Chapter

The Strategic Manipulation of Elections

Birch Sarah

in Electoral Malpractice

Published in print December 2011 | ISBN: 9780199606160
Published online May 2012 | e-ISBN: 9780191731693 | DOI: http://dx.doi.org/10.1093/acprof:oso/9780199606160.003.0004

Series: Comparative Politics

The Strategic Manipulation of Elections

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The principal argument developed over the course of the chapter is that factors that affect the legitimacy costs of electoral malpractice are central in determining whether leaders will, in any given context, run the risks associated with rigging elections. It is hypothesized that the most important of such factors are the linkage structures that mediate relations between elites and citizens, as well as a state’s international position. The data confirm the notion that domestic media play a very important role in improving the conduct of elections, and there is some evidence that the presence of widespread patronage-type relations in society facilitates electoral malpractice. A state’s international position is also important in this context. When it comes to the type of electoral malpractice chosen by leaders, the manipulation of electoral rules is most common, whereas the highly risky manipulation of administration is least common.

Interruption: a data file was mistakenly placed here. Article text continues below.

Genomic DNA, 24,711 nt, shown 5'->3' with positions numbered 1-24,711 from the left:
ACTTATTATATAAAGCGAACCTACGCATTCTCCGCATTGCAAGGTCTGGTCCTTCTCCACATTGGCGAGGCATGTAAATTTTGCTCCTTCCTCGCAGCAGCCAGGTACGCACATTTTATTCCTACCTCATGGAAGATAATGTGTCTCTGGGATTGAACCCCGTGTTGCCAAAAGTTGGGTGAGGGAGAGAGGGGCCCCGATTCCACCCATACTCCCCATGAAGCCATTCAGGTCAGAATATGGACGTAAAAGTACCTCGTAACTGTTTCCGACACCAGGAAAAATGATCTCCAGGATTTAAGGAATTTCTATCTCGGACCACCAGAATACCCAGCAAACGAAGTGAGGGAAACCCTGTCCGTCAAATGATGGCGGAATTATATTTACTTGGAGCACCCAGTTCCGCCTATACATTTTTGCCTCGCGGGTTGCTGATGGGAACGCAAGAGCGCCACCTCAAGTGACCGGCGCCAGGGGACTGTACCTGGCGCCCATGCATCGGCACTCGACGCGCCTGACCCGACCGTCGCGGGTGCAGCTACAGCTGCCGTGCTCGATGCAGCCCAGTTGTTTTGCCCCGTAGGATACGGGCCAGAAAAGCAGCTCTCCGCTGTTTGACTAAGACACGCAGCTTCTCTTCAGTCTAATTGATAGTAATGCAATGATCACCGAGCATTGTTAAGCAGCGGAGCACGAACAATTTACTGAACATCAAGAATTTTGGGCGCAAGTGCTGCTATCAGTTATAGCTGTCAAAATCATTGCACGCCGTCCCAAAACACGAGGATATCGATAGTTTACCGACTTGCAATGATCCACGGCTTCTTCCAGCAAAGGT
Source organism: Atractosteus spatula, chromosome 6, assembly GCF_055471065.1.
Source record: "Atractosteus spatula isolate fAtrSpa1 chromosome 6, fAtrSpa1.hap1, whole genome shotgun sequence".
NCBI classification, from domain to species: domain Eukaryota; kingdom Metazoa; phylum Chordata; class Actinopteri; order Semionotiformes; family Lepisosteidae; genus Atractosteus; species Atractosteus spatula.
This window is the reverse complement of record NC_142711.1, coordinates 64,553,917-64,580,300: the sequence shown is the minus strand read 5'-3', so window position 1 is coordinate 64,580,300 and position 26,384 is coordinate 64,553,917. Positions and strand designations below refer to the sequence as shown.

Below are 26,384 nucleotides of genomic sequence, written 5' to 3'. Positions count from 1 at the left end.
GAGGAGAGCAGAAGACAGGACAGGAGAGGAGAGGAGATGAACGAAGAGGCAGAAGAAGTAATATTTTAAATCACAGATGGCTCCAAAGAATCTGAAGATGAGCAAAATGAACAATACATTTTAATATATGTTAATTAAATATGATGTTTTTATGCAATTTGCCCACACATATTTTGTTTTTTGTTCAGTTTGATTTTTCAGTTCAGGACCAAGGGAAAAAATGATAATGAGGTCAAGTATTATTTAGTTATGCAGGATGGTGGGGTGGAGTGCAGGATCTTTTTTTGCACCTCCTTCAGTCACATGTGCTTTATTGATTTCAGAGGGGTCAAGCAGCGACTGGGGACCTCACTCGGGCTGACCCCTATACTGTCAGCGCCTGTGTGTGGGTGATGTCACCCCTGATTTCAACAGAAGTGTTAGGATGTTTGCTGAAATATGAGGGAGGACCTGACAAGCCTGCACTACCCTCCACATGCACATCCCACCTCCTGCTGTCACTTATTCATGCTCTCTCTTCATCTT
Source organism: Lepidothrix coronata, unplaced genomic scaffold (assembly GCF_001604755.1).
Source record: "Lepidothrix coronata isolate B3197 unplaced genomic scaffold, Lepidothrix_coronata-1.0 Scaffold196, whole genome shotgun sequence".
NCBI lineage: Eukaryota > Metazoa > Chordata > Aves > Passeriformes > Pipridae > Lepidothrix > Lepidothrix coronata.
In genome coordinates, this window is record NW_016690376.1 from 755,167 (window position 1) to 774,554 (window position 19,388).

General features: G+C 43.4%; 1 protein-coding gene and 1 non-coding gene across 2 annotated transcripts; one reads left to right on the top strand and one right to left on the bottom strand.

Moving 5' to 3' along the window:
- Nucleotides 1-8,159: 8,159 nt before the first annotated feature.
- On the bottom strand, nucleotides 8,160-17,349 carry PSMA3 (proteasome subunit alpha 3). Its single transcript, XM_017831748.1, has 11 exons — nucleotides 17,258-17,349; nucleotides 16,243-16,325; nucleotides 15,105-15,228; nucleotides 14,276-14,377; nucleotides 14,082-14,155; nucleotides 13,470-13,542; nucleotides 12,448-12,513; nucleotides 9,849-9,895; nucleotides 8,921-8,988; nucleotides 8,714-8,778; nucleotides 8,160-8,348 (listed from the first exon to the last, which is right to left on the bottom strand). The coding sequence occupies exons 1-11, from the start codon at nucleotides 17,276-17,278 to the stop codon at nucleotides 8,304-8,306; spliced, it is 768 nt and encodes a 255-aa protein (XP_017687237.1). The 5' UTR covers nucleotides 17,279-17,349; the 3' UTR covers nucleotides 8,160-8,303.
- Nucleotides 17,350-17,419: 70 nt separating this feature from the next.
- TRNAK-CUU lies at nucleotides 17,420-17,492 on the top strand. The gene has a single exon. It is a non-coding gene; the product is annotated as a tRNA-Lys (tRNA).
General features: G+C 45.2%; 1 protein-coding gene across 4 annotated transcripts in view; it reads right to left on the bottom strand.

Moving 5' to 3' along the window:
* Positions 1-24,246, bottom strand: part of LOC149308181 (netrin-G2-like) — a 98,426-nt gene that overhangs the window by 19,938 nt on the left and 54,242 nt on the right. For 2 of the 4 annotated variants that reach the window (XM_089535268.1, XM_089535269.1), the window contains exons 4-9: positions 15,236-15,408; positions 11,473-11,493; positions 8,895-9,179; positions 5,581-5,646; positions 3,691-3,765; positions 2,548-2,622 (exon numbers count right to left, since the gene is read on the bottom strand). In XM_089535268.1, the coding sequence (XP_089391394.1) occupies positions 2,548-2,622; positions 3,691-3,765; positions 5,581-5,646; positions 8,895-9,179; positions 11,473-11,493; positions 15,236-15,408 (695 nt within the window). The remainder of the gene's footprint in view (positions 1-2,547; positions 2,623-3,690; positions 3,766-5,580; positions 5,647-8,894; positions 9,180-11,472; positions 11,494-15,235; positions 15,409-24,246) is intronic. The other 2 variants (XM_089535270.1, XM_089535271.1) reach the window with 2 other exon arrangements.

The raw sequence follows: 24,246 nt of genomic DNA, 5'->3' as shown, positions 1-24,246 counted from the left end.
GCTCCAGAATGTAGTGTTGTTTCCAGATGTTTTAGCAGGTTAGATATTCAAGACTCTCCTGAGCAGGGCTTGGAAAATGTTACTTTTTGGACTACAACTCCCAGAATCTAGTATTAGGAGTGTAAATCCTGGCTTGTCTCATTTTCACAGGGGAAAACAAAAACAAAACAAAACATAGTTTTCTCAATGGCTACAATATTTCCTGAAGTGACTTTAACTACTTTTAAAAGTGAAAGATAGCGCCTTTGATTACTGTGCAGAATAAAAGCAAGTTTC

Keywords: electoral malpractice; civil society; patronage; clientelism; corruption; electoral governance

Chapter.  8711 words. 

Subjects: Comparative Politics

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